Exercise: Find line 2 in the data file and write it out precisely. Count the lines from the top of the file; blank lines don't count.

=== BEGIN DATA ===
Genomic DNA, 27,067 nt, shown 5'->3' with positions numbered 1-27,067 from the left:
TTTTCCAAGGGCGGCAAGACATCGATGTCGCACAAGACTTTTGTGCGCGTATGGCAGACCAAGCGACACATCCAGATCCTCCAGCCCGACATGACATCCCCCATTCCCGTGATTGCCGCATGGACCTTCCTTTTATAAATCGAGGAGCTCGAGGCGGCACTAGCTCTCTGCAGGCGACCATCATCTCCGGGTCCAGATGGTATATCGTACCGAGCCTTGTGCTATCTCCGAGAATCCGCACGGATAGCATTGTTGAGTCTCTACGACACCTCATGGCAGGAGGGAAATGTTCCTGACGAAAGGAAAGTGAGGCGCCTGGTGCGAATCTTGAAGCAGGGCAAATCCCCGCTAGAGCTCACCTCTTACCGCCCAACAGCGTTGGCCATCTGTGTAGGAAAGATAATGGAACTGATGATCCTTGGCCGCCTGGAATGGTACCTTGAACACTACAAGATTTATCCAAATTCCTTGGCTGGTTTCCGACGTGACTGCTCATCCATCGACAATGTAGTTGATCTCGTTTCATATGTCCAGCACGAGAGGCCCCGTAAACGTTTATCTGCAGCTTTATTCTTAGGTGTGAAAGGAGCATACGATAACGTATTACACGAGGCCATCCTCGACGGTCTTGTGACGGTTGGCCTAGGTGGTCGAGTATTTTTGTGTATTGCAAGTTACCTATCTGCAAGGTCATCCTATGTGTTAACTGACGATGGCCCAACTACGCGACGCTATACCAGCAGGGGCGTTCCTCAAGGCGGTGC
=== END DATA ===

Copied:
TTTTCCAAGGGCGGCAAGACATCGATGTCGCACAAGACTTTTGTGCGCGTATGGCAGACCAAGCGACACATCCAGATCCTCCAGCCCGACATGACATCCCCCATTCCCGTGATTGCCGCATGGACCTTCCTTTTATAAATCGAGGAGCTCGAGGCGGCACTAGCTCTCTGCAGGCGACCATCATCTCCGGGTCCAGATGGTATATCGTACCGAGCCTTGTGCTATCTCCGAGAATCCGCACGGATAGCATTGTTGAGTCTCTACGACACCTCATGGCAGGAGGGAAATGTTCCTGACGAAAGGAAAGTGAGGCGCCTGGTGCGAATCTTGAAGCAGGGCAAATCCCCGCTAGAGCTCACCTCTTACCGCCCAACAGCGTTGGCCATCTGTGTAGGAAAGATAATGGAACTGATGATCCTTGGCCGCCTGGAATGGTACCTTGAACACTACAAGATTTATCCAAATTCCTTGGCTGGTTTCCGACGTGACTGCTCATCCATCGACAATGTAGTTGATCTCGTTTCATATGTCCAGCACGAGAGGCCCCGTAAACGTTTATCTGCAGCTTTATTCTTAGGTGTGAAAGGAGCATACGATAACGTATTACACGAGGCCATCCTCGACGGTCTTGTGACGGTTGGCCTAGGTGGTCGAGTATTTTTGTGTATTGCAAGTTACCTATCTGCAAGGTCATCCTATGTGTTAACTGACGATGGCCCAACTACGCGACGCTATACCAGCAGGGGCGTTCCTCAAGGCGGTGC